“Clearly remember some experts and talking heads putting up the big zero,” Curry said, then holding up a hollowed fist to one eye, looking through it as if it were a telescope.
“How many championships we would have going forward because of everything we went through.”
Yep, Kendrick Perkins and Domonique Foxworth each predicted the Warriors wouldn’t win a single title over the course of the four-year extension Curry had just signed. The Warriors won the NBA title and guess what? Curry gets to gloat.
The funny part to me was the people who felt Perkins or Foxworth should be mad or embarrassed. Why? Because they were wrong?
That’s part of the game. If you’re a host or analyst who is never wrong in a prediction, it’s more likely that you’re excruciatingly boring than exceedingly smart. Being wrong is not necessarily fun, but it’s not a bad thing in this business.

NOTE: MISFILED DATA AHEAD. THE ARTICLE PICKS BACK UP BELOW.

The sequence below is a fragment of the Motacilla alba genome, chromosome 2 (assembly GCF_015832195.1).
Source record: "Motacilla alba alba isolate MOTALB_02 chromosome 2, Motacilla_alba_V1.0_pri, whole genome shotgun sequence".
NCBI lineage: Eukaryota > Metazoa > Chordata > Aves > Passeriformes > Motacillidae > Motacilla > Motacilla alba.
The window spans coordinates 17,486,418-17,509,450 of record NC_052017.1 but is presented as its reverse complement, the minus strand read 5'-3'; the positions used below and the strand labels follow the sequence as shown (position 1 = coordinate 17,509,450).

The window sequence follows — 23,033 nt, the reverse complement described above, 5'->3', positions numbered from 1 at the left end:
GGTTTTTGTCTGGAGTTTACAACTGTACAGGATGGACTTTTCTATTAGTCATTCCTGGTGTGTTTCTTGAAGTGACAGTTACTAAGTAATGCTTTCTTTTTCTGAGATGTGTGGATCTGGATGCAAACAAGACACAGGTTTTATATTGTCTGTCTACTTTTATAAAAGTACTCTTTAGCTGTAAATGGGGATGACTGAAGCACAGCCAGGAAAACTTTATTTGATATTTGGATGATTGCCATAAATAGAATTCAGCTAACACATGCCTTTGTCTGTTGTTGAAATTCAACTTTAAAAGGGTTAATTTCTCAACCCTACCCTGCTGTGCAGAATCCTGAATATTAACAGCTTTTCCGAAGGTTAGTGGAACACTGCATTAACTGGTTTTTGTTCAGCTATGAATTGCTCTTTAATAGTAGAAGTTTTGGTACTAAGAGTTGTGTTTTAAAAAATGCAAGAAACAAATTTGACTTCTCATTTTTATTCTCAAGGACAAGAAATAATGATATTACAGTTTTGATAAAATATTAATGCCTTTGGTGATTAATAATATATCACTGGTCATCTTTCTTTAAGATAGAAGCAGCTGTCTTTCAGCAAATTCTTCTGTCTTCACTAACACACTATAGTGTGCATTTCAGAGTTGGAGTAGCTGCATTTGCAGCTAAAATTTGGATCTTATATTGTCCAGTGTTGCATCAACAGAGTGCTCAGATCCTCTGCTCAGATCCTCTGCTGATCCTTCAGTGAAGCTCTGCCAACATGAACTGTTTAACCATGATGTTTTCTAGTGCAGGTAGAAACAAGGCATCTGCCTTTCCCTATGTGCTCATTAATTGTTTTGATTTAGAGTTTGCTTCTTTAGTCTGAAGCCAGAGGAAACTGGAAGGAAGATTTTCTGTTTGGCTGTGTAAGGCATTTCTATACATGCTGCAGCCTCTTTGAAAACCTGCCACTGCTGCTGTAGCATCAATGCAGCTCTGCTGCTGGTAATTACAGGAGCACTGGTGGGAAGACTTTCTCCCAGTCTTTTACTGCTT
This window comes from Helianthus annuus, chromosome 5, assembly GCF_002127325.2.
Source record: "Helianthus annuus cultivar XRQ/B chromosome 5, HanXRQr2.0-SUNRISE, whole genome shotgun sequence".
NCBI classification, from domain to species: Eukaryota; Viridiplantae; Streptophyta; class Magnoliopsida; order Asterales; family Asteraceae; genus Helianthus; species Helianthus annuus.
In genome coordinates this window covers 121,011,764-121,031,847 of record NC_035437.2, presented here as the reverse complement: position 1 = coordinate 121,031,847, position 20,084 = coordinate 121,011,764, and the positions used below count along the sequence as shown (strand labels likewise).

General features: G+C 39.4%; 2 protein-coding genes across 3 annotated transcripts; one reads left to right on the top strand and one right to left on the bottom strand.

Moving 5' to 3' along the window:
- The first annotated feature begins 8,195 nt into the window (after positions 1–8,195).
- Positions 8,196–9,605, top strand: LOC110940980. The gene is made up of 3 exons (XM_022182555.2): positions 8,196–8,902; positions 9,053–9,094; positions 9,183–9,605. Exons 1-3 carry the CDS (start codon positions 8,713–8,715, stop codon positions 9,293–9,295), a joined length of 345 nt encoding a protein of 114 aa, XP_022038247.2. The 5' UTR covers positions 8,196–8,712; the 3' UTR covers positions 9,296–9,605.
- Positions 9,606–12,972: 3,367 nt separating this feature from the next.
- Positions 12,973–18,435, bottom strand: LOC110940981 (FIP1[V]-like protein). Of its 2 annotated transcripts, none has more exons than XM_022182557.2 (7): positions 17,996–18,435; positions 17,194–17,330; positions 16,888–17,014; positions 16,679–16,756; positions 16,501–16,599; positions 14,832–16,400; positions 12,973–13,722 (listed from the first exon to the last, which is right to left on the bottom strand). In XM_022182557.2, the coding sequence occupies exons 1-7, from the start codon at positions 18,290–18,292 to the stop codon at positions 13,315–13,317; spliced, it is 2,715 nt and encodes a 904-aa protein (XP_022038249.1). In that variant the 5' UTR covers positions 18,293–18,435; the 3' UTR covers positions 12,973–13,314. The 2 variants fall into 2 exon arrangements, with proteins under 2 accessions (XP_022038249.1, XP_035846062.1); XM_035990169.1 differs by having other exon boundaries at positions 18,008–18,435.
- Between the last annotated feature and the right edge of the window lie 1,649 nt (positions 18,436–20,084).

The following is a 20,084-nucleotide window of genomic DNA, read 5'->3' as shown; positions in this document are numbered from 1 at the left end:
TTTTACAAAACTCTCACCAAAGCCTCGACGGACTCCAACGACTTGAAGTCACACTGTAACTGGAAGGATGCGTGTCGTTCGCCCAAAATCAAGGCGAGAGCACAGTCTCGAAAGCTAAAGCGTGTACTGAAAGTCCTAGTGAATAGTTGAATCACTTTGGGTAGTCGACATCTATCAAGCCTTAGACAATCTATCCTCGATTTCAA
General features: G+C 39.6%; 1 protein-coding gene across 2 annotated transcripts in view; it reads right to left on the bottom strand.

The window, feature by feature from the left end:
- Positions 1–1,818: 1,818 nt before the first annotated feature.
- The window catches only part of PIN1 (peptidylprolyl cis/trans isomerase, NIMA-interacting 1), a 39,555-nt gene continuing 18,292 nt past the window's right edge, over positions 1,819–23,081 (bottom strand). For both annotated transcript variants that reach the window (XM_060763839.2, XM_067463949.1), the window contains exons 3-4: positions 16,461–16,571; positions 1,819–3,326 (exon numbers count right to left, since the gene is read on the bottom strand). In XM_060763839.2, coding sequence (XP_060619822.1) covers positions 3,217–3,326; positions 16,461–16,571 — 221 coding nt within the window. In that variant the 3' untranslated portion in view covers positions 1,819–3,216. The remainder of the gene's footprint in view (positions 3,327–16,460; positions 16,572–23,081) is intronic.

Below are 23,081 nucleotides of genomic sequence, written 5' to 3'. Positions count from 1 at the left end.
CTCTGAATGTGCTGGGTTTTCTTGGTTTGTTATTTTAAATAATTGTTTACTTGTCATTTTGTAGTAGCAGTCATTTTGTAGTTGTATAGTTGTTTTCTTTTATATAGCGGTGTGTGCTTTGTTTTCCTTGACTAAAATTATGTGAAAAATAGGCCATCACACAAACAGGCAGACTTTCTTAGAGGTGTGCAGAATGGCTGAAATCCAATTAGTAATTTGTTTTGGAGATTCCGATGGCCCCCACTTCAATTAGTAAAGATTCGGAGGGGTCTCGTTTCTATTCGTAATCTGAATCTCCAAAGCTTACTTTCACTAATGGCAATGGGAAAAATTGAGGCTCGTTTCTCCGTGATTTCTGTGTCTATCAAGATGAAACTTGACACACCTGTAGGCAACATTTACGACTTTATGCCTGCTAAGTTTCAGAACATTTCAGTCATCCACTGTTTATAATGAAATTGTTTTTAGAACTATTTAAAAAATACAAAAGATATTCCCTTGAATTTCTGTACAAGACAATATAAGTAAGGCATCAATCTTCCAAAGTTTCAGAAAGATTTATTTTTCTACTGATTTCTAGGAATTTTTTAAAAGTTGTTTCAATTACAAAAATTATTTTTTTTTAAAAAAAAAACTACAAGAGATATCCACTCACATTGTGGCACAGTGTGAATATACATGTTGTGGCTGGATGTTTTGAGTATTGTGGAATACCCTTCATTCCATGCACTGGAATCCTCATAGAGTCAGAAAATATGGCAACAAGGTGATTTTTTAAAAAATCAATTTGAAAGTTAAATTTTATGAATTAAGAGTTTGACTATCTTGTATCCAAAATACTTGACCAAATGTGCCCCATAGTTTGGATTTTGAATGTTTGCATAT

You shouldn’t try to be wrong, but you shouldn’t be afraid of it, either. And if you are wrong, own it. Hold your L as I’ve heard the kids say. Don’t try to minimize it or explain it or try to point out how many other people are wrong, too. Do what Kendrick Perkins did on Get Up the day after the Warriors won the title.
“When they go on to win it, guess what?” He said, sitting next to Mike Greenberg. “You have to eat that.”
Do not do what Perkins did later that morning on First Take.
Perkins: “I come on here and it’s cool, right? Y’all can pull up Perk receipts and things to that nature. And then you give other people a pass like J-Will.”
Jason Williams: “I don’t get passes on this show.”
Perkins: “You had to, you had a receipt, too, because me and you both picked the Memphis Grizzlies to beat the Golden State Warriors, but I’m OK with that. I’m OK with that. Go ahead Stephen A. I know you’re about to have fun and do your thing. Go ahead.”
Stephen A. Smith: “First of all, I’m going to get serious for a second with the both of you, especially you, Perk, and I want to tell you something right now. Let me throw myself on Front Street, we can sit up there and make fun of me. You know how many damn Finals predictions I got wrong? I don’t give a damn. I mean, I got a whole bunch of them wrong. Ain’t no reason to come on the air and defend yourself. Perk, listen man. You were wrong. And we making fun, and Steph Curry making fun of you. You laugh at that my brother. He got you today. That’s all. He got you today.”